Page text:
• "The plasmid pTOXO_Cas9-CRISPR was synthesized by GenScript in a pUC57 plasmid backbone. This vector harbours two expression units: a C-terminal HA-NLS -YFP-NLS tagged Cas9 gene from Streptococcus pyogenes (Cong et al., 2013) under the control of the Toxoplasma TUB8 promoter and the TgU6 promoter upstream of the single guide RNA (sgRNA) cloning site (BsaI) fused to the Cas9 recognition sequence. The 20-mer oligos corresponding to the specific gene of interest were cloned using the Golden Gate strategy (Weber et al., 2011). "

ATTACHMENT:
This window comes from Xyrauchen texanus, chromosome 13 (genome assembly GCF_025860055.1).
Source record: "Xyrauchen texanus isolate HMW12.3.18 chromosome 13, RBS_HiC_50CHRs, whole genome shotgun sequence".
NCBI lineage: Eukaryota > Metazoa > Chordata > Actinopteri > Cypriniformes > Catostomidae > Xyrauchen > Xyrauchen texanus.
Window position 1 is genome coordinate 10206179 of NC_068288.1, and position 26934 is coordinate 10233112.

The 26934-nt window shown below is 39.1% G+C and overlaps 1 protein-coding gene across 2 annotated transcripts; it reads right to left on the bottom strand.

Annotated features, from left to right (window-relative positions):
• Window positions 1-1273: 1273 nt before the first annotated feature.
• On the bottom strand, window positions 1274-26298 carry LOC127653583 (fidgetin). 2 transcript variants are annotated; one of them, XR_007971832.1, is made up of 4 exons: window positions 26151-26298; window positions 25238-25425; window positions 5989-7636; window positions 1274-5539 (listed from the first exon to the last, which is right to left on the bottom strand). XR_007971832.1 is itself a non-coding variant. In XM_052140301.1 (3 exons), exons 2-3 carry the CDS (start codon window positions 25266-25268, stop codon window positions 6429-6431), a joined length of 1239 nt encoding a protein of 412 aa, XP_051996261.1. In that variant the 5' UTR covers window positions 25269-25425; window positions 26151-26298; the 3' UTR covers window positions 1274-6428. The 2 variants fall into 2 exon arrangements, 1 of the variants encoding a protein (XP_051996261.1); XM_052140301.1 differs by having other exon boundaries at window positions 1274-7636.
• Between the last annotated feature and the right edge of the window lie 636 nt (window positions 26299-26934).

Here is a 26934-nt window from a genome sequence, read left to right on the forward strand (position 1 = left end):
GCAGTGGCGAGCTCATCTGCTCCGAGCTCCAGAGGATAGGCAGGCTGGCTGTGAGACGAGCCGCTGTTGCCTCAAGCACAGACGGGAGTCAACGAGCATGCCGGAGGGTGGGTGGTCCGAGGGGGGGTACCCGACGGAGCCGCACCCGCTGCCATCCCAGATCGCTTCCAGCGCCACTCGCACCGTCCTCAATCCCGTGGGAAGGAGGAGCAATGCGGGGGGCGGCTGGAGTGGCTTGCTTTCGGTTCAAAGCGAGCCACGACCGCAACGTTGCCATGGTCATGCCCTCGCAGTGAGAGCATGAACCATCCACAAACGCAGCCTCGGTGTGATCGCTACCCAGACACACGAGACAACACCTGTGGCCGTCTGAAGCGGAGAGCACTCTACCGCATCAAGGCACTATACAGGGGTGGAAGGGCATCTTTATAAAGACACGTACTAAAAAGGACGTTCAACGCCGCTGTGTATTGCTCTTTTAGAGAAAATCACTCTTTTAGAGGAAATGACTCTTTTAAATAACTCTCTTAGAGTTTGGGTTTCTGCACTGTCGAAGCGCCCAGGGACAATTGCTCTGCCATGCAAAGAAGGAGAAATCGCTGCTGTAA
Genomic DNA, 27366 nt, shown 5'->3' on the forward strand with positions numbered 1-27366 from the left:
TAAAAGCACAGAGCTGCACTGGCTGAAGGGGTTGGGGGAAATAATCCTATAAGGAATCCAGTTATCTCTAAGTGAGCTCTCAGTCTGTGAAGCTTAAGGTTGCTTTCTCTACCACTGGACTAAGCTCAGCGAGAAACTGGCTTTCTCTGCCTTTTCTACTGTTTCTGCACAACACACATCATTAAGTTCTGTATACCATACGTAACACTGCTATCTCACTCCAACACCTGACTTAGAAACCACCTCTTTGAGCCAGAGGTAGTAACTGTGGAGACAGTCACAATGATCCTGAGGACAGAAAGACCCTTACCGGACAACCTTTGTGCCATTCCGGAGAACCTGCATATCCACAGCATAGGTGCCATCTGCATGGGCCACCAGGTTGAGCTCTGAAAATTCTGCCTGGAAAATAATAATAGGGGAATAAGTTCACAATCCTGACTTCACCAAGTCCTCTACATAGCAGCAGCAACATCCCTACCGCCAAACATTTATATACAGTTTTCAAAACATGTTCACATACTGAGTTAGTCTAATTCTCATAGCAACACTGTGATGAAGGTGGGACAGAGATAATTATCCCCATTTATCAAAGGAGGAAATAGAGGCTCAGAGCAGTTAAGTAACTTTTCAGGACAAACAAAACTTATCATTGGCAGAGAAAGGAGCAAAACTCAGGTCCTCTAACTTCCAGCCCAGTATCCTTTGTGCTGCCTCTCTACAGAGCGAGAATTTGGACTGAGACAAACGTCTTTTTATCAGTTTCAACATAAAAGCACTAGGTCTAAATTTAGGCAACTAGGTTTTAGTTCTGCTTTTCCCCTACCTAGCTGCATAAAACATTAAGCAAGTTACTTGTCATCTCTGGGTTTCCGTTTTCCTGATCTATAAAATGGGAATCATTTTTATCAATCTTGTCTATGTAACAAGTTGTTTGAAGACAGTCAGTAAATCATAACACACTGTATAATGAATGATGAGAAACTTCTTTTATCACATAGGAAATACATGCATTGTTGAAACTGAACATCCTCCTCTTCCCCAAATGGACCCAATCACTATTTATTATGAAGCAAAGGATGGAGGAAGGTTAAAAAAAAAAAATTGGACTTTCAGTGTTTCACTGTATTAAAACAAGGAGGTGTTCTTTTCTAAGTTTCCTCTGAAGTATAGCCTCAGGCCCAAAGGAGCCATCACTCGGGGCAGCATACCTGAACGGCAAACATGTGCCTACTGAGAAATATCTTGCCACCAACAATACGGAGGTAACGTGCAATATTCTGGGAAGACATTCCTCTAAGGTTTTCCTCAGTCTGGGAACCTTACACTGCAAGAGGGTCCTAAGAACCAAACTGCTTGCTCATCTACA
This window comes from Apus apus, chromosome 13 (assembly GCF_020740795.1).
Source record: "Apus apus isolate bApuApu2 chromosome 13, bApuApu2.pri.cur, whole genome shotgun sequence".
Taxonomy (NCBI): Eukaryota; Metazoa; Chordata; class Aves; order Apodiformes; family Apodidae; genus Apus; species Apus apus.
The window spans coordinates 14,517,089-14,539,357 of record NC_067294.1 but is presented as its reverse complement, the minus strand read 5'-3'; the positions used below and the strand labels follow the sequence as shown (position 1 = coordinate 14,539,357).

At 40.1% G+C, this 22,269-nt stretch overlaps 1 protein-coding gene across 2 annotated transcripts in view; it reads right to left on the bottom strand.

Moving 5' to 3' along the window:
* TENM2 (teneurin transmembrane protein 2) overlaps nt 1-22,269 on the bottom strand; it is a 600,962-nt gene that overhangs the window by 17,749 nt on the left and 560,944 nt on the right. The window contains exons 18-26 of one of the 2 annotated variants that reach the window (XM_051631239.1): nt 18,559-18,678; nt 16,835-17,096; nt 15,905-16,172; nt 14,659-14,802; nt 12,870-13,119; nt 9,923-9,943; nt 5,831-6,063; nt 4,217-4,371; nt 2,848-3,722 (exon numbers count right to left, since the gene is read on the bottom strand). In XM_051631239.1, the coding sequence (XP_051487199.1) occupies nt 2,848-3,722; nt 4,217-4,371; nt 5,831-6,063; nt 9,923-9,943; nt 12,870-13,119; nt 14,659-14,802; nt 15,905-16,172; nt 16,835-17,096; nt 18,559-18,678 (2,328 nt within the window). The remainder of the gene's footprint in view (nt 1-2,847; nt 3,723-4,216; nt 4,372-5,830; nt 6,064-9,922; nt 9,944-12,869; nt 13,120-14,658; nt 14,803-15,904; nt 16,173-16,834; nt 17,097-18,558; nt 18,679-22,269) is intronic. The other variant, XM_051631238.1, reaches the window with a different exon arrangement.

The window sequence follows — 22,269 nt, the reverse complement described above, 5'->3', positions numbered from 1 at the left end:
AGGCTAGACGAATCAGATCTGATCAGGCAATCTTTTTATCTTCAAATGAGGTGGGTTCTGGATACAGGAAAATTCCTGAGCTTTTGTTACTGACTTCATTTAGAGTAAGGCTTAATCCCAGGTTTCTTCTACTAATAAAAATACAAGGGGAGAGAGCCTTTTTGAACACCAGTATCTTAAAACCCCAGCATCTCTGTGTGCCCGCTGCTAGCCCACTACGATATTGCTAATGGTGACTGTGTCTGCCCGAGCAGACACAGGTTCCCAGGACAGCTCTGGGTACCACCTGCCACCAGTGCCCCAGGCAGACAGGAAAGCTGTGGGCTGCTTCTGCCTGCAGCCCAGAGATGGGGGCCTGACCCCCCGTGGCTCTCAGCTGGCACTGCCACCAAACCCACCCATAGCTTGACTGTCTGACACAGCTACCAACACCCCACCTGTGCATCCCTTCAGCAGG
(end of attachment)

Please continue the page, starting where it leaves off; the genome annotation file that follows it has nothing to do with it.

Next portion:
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    ABSTRACT: Toxoplasma gondii and Plasmodium species are obligatory intracellular parasites that export proteins into in the infected cells in order to interfere with host-signaling pathways, acquire nutrients or evade host defense mechanisms. With regard to export mechanism, a wealth of information in Plasmodium spp. is available, while the mechanisms operating in T. gondii remain uncertain. The recent discovery of exported proteins in T. gondii, mainly represented by dense granule resident proteins, might explain this discrepancy and offers a unique opportunity to study the export mechanism in T. gondii. Here, we report that GRA16 export is mediated by two protein elements present in its N-terminal region. Because the first element contains a putative PEXEL linear motif (RRLAE), we hypothesized that GRA16 export depended on a maturation process involving protein cleavage. Using both N- and C-terminal epitope tags, we provide evidence for protein proteolysis occurring in the N-terminus of GRA16. We show that TgASP5, the T. gondii homolog of Plasmodium Plasmepsin V, is essential for GRA16 export and is directly responsible for its maturation in a PEXEL-dependent manner. Interestingly, TgASP5 is also involved in GRA24 export, though the GRA24 maturation mechanism is TgASP5-independent. Our data reveal different modus operandi for protein export, in which TgASP5 should play multiple functions. This article is protected by copyright. All rights reserved. This article is protected by copyright. All rights reserved.